Two local radio stations were yesterday ordered to stop their broadcasts of independent news outlets Radio Free Asia and Voice of America, with an Information Ministry official saying the two were operating illegally in the country and should not be allowed to broadcast their shows.
The latest development comes as more than 15 radio stations were shuttered two weeks ago, allegedly for not informing the Information Ministry who they were selling airtime to, in violation of their contracts. The closures disproportionately affected RFA and VOA, with fellow independent outlet Voice of Democracy facing a similar situation when its shows were taken off the air. With the order to the latest two stations, RFA and VOA are virtually silenced amid what many have labelled a crackdown on the free press ahead of crucial elections last year.
A letter signed by Information Minister Khieu Kanharith to the Mam Sonando-owned Beehive Radio yesterday said each outlet had not officially “registered its representative office” with the Information Ministry, and that if the station continued to air those shows it would lose its licence.
A similar directive was sent to a radio station run by the Women’s Media Center (WMC), which two weeks ago was facing similar accusations as the 15 shuttered radio stations but was not closed down due to its social contributions to reporting on women’s issues.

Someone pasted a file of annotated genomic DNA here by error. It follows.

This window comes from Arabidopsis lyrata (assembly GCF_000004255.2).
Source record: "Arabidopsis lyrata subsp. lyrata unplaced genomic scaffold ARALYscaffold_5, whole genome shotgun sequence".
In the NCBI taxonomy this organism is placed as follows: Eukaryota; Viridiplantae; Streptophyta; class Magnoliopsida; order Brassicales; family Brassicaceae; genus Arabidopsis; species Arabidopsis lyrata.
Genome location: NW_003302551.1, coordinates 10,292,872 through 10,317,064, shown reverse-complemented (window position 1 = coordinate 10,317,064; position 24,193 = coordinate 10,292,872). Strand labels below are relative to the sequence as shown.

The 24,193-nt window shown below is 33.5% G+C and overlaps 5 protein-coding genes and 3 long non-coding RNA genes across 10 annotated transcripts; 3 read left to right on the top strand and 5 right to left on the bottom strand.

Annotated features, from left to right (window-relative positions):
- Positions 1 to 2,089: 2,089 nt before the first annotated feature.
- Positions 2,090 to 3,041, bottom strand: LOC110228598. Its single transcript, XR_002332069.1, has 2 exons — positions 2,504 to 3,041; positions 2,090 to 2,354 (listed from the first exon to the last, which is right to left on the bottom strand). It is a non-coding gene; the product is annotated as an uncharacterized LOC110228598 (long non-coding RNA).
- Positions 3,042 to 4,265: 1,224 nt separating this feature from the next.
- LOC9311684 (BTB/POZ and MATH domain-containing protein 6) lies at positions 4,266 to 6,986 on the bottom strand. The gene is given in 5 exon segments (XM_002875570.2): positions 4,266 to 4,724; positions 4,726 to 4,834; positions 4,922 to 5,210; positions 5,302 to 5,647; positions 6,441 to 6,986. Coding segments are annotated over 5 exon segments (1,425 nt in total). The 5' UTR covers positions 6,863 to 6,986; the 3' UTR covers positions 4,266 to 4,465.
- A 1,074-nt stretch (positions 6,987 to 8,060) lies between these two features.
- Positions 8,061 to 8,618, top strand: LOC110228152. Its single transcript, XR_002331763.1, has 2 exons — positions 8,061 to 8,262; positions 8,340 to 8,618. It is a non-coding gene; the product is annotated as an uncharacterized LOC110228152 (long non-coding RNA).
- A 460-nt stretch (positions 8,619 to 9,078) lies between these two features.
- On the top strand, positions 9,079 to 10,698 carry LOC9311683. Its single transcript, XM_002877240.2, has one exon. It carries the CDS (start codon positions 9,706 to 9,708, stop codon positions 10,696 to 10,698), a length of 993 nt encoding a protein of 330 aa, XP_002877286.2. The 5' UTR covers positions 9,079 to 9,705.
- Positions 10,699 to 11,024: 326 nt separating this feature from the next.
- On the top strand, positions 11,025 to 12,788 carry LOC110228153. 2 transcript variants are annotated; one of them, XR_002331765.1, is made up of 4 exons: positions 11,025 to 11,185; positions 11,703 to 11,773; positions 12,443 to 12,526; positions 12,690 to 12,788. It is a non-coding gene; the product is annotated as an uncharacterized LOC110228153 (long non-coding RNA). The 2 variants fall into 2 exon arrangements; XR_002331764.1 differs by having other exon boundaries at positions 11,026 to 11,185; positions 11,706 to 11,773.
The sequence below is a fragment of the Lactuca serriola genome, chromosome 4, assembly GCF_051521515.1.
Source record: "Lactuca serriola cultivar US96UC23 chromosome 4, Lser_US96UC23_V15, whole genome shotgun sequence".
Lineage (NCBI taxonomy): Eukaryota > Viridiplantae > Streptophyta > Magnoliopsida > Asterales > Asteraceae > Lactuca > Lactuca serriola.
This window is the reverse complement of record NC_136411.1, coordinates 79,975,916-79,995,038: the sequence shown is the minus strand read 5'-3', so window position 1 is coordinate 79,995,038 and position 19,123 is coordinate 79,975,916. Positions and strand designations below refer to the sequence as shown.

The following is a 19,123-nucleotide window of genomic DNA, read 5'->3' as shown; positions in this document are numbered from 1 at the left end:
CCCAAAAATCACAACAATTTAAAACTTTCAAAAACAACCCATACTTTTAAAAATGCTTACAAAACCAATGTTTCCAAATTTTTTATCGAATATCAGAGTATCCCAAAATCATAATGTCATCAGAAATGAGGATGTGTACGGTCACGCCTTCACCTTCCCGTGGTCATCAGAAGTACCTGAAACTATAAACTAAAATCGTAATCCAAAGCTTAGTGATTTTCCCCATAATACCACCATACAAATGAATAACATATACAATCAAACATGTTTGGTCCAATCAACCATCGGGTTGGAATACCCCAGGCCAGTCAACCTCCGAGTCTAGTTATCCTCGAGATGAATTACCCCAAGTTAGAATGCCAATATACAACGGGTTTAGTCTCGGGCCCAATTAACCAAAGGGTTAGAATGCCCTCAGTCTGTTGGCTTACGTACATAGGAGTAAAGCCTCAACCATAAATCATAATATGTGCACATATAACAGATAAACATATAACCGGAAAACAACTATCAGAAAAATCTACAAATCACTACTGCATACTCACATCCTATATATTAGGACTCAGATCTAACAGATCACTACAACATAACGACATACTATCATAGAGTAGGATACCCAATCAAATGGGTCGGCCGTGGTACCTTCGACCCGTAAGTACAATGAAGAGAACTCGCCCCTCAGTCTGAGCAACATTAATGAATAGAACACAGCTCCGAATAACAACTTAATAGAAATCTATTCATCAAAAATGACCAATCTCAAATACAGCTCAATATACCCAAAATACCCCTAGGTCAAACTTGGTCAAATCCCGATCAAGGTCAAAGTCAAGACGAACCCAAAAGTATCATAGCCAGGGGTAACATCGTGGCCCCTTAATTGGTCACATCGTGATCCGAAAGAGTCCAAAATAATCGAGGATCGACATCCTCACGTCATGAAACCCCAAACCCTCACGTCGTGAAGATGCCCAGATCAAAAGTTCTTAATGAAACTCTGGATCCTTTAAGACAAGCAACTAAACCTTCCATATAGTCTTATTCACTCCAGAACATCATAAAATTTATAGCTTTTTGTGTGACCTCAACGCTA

Ministry spokesman Ouk Kimseng further clarified that RFA and VOA had “an attitude to violate the law”, adding that the former had failed to inform the ministry about a change of management.
“For example, RFA appointed a bureau chief in Phnom Penh,” he said referring to RFA staffer Chi Vita. “But they did not come to inform us that he was appointed to be the chief.”
Kimseng called both publications “insolent”, and maintained actions taken against them were warranted in light of them not respecting the law.
Both Beehive and Women’s Radio FM 102 only rebroadcast the two outlets’ shows, with WMC’s Executive Director Chea Sundaneth saying they had “no option” but to stop, starting today.
“Yes, we have received the letter. We have to follow it, or what can we do? If we don’t stop, we have to be shut down,” she said.
Mam Sonando, who recently stepped down as president of the Beehive Social Democratic Party, echoed her concerns.
“They warned me if I am strong-headed, they will revoke my licence. If I am strong-headed, I will be hammered,” he said.